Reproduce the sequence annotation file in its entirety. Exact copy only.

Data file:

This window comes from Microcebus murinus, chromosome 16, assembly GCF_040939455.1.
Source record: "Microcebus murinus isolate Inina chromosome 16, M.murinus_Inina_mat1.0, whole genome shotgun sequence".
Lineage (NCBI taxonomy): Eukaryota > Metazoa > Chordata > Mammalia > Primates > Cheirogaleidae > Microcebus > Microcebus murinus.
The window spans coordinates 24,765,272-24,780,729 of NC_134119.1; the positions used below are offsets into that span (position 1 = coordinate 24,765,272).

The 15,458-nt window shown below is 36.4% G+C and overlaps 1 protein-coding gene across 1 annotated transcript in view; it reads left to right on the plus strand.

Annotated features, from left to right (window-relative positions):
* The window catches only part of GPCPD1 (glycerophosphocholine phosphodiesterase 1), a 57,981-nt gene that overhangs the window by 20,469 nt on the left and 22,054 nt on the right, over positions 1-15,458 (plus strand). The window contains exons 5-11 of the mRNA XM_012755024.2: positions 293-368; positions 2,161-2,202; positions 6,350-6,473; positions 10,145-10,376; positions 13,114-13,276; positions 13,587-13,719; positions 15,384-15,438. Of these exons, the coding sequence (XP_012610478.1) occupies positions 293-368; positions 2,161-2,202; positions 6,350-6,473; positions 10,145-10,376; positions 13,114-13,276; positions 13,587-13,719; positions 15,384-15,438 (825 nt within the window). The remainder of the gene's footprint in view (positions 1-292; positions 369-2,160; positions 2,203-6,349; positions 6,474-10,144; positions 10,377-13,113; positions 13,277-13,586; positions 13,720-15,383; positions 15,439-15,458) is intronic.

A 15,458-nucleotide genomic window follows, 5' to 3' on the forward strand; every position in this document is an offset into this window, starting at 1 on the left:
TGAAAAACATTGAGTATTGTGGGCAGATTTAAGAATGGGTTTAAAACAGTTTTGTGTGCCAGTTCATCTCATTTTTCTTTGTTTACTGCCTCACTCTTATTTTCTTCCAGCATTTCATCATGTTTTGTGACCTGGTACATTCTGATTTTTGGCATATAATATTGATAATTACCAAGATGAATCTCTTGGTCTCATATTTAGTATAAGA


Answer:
This window comes from Microcebus murinus, chromosome 16, assembly GCF_040939455.1.
Source record: "Microcebus murinus isolate Inina chromosome 16, M.murinus_Inina_mat1.0, whole genome shotgun sequence".
Lineage (NCBI taxonomy): Eukaryota > Metazoa > Chordata > Mammalia > Primates > Cheirogaleidae > Microcebus > Microcebus murinus.
The window spans coordinates 24,765,272-24,780,729 of NC_134119.1; the positions used below are offsets into that span (position 1 = coordinate 24,765,272).

The 15,458-nt window shown below is 36.4% G+C and overlaps 1 protein-coding gene across 1 annotated transcript in view; it reads left to right on the plus strand.

Annotated features, from left to right (window-relative positions):
* The window catches only part of GPCPD1 (glycerophosphocholine phosphodiesterase 1), a 57,981-nt gene that overhangs the window by 20,469 nt on the left and 22,054 nt on the right, over positions 1-15,458 (plus strand). The window contains exons 5-11 of the mRNA XM_012755024.2: positions 293-368; positions 2,161-2,202; positions 6,350-6,473; positions 10,145-10,376; positions 13,114-13,276; positions 13,587-13,719; positions 15,384-15,438. Of these exons, the coding sequence (XP_012610478.1) occupies positions 293-368; positions 2,161-2,202; positions 6,350-6,473; positions 10,145-10,376; positions 13,114-13,276; positions 13,587-13,719; positions 15,384-15,438 (825 nt within the window). The remainder of the gene's footprint in view (positions 1-292; positions 369-2,160; positions 2,203-6,349; positions 6,474-10,144; positions 10,377-13,113; positions 13,277-13,586; positions 13,720-15,383; positions 15,439-15,458) is intronic.

A 15,458-nucleotide genomic window follows, 5' to 3' on the forward strand; every position in this document is an offset into this window, starting at 1 on the left:
TGAAAAACATTGAGTATTGTGGGCAGATTTAAGAATGGGTTTAAAACAGTTTTGTGTGCCAGTTCATCTCATTTTTCTTTGTTTACTGCCTCACTCTTATTTTCTTCCAGCATTTCATCATGTTTTGTGACCTGGTACATTCTGATTTTTGGCATATAATATTGATAATTACCAAGATGAATCTCTTGGTCTCATATTTAGTATAAGA